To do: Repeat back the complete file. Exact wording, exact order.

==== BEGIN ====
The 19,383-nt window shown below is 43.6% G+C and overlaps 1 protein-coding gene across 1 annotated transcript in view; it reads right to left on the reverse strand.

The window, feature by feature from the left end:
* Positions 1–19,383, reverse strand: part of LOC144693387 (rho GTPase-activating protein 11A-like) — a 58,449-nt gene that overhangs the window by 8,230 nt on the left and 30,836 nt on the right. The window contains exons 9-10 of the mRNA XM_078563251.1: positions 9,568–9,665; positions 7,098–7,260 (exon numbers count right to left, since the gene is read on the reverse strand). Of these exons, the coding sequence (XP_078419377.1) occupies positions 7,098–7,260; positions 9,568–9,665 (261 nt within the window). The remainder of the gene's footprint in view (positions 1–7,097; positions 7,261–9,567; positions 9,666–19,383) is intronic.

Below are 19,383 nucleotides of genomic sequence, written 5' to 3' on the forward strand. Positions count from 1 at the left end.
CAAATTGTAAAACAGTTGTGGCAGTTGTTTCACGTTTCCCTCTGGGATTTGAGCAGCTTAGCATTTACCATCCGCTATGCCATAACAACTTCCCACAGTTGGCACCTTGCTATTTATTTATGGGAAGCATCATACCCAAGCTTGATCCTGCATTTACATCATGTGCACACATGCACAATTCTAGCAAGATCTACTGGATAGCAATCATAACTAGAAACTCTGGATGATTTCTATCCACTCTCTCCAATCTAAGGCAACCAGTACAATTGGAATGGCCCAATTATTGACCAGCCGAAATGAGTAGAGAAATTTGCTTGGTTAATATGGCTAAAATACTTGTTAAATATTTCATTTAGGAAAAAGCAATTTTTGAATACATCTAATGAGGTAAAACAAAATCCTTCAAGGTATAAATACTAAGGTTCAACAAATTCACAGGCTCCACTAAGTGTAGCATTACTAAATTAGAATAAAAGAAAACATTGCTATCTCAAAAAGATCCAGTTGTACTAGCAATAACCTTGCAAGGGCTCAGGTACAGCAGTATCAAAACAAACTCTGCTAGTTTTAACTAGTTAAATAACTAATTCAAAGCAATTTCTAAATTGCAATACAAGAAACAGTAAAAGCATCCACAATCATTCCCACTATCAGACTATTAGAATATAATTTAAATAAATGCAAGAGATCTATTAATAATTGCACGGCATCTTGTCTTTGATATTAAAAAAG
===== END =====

The 19,383-nt window shown below is 43.6% G+C and overlaps 1 protein-coding gene across 1 annotated transcript in view; it reads right to left on the reverse strand.

The window, feature by feature from the left end:
* Positions 1–19,383, reverse strand: part of LOC144693387 (rho GTPase-activating protein 11A-like) — a 58,449-nt gene that overhangs the window by 8,230 nt on the left and 30,836 nt on the right. The window contains exons 9-10 of the mRNA XM_078563251.1: positions 9,568–9,665; positions 7,098–7,260 (exon numbers count right to left, since the gene is read on the reverse strand). Of these exons, the coding sequence (XP_078419377.1) occupies positions 7,098–7,260; positions 9,568–9,665 (261 nt within the window). The remainder of the gene's footprint in view (positions 1–7,097; positions 7,261–9,567; positions 9,666–19,383) is intronic.

Below are 19,383 nucleotides of genomic sequence, written 5' to 3' on the forward strand. Positions count from 1 at the left end.
CAAATTGTAAAACAGTTGTGGCAGTTGTTTCACGTTTCCCTCTGGGATTTGAGCAGCTTAGCATTTACCATCCGCTATGCCATAACAACTTCCCACAGTTGGCACCTTGCTATTTATTTATGGGAAGCATCATACCCAAGCTTGATCCTGCATTTACATCATGTGCACACATGCACAATTCTAGCAAGATCTACTGGATAGCAATCATAACTAGAAACTCTGGATGATTTCTATCCACTCTCTCCAATCTAAGGCAACCAGTACAATTGGAATGGCCCAATTATTGACCAGCCGAAATGAGTAGAGAAATTTGCTTGGTTAATATGGCTAAAATACTTGTTAAATATTTCATTTAGGAAAAAGCAATTTTTGAATACATCTAATGAGGTAAAACAAAATCCTTCAAGGTATAAATACTAAGGTTCAACAAATTCACAGGCTCCACTAAGTGTAGCATTACTAAATTAGAATAAAAGAAAACATTGCTATCTCAAAAAGATCCAGTTGTACTAGCAATAACCTTGCAAGGGCTCAGGTACAGCAGTATCAAAACAAACTCTGCTAGTTTTAACTAGTTAAATAACTAATTCAAAGCAATTTCTAAATTGCAATACAAGAAACAGTAAAAGCATCCACAATCATTCCCACTATCAGACTATTAGAATATAATTTAAATAAATGCAAGAGATCTATTAATAATTGCACGGCATCTTGTCTTTGATATTAAAAAAG